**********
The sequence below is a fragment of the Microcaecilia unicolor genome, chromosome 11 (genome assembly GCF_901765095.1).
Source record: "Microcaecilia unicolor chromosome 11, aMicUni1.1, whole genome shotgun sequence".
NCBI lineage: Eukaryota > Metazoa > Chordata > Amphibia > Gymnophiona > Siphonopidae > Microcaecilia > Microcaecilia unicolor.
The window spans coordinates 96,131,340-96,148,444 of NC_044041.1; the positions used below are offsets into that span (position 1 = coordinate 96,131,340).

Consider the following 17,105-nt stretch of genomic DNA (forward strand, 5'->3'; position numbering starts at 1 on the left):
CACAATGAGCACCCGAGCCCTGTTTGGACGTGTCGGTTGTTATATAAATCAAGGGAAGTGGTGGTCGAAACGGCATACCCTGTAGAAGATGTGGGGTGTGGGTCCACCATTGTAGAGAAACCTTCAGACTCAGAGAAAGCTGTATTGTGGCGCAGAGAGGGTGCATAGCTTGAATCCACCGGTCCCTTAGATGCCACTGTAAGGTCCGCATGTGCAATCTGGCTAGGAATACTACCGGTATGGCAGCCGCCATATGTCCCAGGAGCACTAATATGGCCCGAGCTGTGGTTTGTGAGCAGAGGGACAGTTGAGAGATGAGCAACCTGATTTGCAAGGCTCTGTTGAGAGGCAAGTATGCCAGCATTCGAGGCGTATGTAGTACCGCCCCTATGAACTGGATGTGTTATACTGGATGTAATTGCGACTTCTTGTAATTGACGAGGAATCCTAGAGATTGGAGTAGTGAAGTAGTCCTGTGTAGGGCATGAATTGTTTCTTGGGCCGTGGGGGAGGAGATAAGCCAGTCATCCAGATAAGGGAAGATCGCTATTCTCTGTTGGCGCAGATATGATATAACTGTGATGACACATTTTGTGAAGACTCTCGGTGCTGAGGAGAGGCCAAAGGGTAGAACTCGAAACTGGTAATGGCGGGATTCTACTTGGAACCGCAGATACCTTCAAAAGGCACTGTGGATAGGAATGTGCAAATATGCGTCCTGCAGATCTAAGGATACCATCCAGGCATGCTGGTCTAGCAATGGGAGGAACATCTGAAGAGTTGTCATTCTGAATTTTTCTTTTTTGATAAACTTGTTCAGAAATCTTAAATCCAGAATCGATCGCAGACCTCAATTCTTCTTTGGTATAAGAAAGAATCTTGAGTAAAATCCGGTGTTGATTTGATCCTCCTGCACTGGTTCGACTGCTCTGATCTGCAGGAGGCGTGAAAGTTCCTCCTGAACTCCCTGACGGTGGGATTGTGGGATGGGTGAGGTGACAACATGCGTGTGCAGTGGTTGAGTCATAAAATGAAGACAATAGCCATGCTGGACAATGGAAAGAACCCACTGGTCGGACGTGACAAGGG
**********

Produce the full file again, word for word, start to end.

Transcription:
The sequence below is a fragment of the Microcaecilia unicolor genome, chromosome 11 (genome assembly GCF_901765095.1).
Source record: "Microcaecilia unicolor chromosome 11, aMicUni1.1, whole genome shotgun sequence".
NCBI lineage: Eukaryota > Metazoa > Chordata > Amphibia > Gymnophiona > Siphonopidae > Microcaecilia > Microcaecilia unicolor.
The window spans coordinates 96,131,340-96,148,444 of NC_044041.1; the positions used below are offsets into that span (position 1 = coordinate 96,131,340).

Consider the following 17,105-nt stretch of genomic DNA (forward strand, 5'->3'; position numbering starts at 1 on the left):
CACAATGAGCACCCGAGCCCTGTTTGGACGTGTCGGTTGTTATATAAATCAAGGGAAGTGGTGGTCGAAACGGCATACCCTGTAGAAGATGTGGGGTGTGGGTCCACCATTGTAGAGAAACCTTCAGACTCAGAGAAAGCTGTATTGTGGCGCAGAGAGGGTGCATAGCTTGAATCCACCGGTCCCTTAGATGCCACTGTAAGGTCCGCATGTGCAATCTGGCTAGGAATACTACCGGTATGGCAGCCGCCATATGTCCCAGGAGCACTAATATGGCCCGAGCTGTGGTTTGTGAGCAGAGGGACAGTTGAGAGATGAGCAACCTGATTTGCAAGGCTCTGTTGAGAGGCAAGTATGCCAGCATTCGAGGCGTATGTAGTACCGCCCCTATGAACTGGATGTGTTATACTGGATGTAATTGCGACTTCTTGTAATTGACGAGGAATCCTAGAGATTGGAGTAGTGAAGTAGTCCTGTGTAGGGCATGAATTGTTTCTTGGGCCGTGGGGGAGGAGATAAGCCAGTCATCCAGATAAGGGAAGATCGCTATTCTCTGTTGGCGCAGATATGATATAACTGTGATGACACATTTTGTGAAGACTCTCGGTGCTGAGGAGAGGCCAAAGGGTAGAACTCGAAACTGGTAATGGCGGGATTCTACTTGGAACCGCAGATACCTTCAAAAGGCACTGTGGATAGGAATGTGCAAATATGCGTCCTGCAGATCTAAGGATACCATCCAGGCATGCTGGTCTAGCAATGGGAGGAACATCTGAAGAGTTGTCATTCTGAATTTTTCTTTTTTGATAAACTTGTTCAGAAATCTTAAATCCAGAATCGATCGCAGACCTCAATTCTTCTTTGGTATAAGAAAGAATCTTGAGTAAAATCCGGTGTTGATTTGATCCTCCTGCACTGGTTCGACTGCTCTGATCTGCAGGAGGCGTGAAAGTTCCTCCTGAACTCCCTGACGGTGGGATTGTGGGATGGGTGAGGTGACAACATGCGTGTGCAGTGGTTGAGTCATAAAATGAAGACAATAGCCATGCTGGACAATGGAAAGAACCCACTGGTCGGACGTGACAAGGG